By Lisa Soronen
In McKinney v. Arizona James Erin McKinney wants the Arizona Supreme Court out of his death penalty case.
More specifically, the Supreme Court will decide whether a jury rather than a judge must weigh the factors mitigating against imposing a death sentence when the law at the time he was convicted allowed a judge to weigh mitigating factors.
The court will also decide whether a trial court rather than an appellate court must correct the failure to weigh relevant mitigating factors.
A jury found McKinney guilty of first-degree murder related to two separate burglaries and murders committed in 1991.
McKinney had PTSD from his “horrific” childhood but the Arizona Supreme Court disallowed the sentencing judge to consider non-statutory mitigating evidence (including family background and mental condition) unconnected to the crime. In 1996 the trial court found the evidence of PTSD to be unconnected to the crime and sentenced McKinney to death.
In 2015 the 9th Circuit held en banc that the Arizona Supreme Court’s "causal nexus” to the crime test for applying non-statutory mitigating factors violates Eddings v. Oklahoma (1982), which held that a sentencer in a death penalty case may not “refuse to consider, as a matter of law, any relevant mitigating evidence.”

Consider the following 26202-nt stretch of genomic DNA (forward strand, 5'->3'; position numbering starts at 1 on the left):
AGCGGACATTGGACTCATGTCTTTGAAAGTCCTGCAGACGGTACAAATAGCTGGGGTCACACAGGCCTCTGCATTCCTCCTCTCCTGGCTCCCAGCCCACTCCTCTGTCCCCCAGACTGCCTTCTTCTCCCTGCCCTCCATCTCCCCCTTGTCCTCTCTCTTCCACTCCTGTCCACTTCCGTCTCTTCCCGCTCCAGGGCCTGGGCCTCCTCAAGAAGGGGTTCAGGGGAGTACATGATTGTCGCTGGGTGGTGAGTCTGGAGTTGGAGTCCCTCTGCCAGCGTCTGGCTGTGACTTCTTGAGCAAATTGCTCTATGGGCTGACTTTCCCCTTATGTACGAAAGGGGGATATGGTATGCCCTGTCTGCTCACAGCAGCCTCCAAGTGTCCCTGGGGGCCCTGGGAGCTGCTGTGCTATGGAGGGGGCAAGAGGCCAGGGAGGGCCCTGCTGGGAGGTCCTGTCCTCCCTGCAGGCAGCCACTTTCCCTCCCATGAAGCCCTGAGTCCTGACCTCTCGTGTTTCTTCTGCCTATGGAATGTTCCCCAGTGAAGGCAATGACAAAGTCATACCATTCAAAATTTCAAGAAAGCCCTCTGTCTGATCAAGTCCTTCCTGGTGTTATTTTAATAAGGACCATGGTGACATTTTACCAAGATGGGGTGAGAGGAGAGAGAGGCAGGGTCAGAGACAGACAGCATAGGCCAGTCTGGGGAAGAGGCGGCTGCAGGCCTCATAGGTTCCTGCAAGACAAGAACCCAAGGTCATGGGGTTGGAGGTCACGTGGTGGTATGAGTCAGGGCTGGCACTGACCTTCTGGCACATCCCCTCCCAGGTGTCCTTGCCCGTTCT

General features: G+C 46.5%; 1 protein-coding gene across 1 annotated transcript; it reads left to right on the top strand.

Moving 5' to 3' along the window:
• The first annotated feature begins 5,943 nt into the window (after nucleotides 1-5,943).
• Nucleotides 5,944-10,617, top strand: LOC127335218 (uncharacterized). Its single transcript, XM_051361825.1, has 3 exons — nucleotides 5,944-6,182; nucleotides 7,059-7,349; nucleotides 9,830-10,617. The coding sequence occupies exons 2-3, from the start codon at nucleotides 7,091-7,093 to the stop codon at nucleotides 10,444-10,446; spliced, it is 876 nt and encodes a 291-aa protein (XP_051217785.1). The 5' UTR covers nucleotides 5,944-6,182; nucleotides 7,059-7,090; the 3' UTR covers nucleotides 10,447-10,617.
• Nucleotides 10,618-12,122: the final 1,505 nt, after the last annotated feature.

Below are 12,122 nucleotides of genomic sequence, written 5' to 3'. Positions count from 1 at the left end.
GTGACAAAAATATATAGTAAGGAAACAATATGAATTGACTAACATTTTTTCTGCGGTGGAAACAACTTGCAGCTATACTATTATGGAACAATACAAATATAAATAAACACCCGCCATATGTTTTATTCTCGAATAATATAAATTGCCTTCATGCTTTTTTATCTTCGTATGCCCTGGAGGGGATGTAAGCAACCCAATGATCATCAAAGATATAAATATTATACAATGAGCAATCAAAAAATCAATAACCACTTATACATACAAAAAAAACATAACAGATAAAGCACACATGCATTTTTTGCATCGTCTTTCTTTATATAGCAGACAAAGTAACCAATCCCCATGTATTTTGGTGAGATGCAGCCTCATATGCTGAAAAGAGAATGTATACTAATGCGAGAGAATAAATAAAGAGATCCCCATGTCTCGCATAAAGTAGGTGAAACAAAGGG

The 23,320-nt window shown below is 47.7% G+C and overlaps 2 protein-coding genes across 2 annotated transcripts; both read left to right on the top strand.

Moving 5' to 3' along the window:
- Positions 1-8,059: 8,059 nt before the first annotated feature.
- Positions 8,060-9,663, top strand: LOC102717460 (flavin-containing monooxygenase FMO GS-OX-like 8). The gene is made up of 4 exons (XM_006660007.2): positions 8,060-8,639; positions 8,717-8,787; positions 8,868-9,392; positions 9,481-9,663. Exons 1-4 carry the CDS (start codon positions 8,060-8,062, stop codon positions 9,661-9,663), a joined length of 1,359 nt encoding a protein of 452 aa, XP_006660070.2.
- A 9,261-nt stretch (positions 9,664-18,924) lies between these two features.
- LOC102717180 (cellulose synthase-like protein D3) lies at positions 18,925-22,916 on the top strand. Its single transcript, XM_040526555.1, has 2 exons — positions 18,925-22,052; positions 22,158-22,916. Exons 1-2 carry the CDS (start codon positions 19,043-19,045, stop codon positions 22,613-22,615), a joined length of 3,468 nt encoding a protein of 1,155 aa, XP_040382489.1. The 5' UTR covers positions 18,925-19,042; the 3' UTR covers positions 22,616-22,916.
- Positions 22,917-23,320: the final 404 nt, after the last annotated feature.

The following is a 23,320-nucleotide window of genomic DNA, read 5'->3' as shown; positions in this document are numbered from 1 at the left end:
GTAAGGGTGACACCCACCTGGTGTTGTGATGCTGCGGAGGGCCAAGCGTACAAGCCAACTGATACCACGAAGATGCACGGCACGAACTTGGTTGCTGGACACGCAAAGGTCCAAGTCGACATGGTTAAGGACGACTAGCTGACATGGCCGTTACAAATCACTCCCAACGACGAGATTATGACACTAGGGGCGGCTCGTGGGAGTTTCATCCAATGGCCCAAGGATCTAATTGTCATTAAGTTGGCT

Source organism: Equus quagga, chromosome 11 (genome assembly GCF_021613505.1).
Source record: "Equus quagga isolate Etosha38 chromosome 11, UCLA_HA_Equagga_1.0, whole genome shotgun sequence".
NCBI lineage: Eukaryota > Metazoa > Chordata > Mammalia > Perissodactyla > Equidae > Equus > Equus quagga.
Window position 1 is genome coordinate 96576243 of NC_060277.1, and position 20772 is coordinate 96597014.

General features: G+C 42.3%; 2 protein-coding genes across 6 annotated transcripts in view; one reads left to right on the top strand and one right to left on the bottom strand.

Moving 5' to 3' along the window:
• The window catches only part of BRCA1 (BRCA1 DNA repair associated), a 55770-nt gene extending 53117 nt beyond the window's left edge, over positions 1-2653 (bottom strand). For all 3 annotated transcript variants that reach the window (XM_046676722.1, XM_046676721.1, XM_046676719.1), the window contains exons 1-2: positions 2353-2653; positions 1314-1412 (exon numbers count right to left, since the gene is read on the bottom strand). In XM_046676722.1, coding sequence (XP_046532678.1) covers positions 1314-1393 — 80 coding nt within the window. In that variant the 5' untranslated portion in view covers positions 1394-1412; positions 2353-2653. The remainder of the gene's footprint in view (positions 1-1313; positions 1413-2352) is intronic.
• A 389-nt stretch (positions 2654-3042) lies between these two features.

The 9th Circuit ordered that McKinney be resentenced. The Arizona Supreme Court resentenced McKinney again to death after considering his family background and PTSD.
McKinney argues he should be resentenced by a jury instead of the Arizona Supreme Court because in Ring v. Arizona (2002) the Supreme Court held juries—rather than judges—“are required to make the findings necessary to impose the death penalty.”
The Arizona Supreme Court concluded Ring did not apply because McKinney’s conviction became final in 1996, prior to Ring.
McKinney also argued that the Eddings violaton in this case, where the trial court failed to consider relevant mitigating evidence, should be remanded to the trial court for resentencing not decided by the Arizona Supreme Court.
According to McKinney: “The proper remedy for that error is for the sentencer to consider mitigating evidence. An appellate court—which by nature reviews the trial court’s judgment—does not serve the same sentencing function.”
McKinney also notes that Florida, Illinois and Ohio Supreme Courts—along with the 6th and 10th Circuits—have held that Eddings errors must be remedied through resentencing in the trial court.
Lisa Soronen is executive director of the State and Local Legal Center and a regular contributor to the NCSL Blog on judicial issues.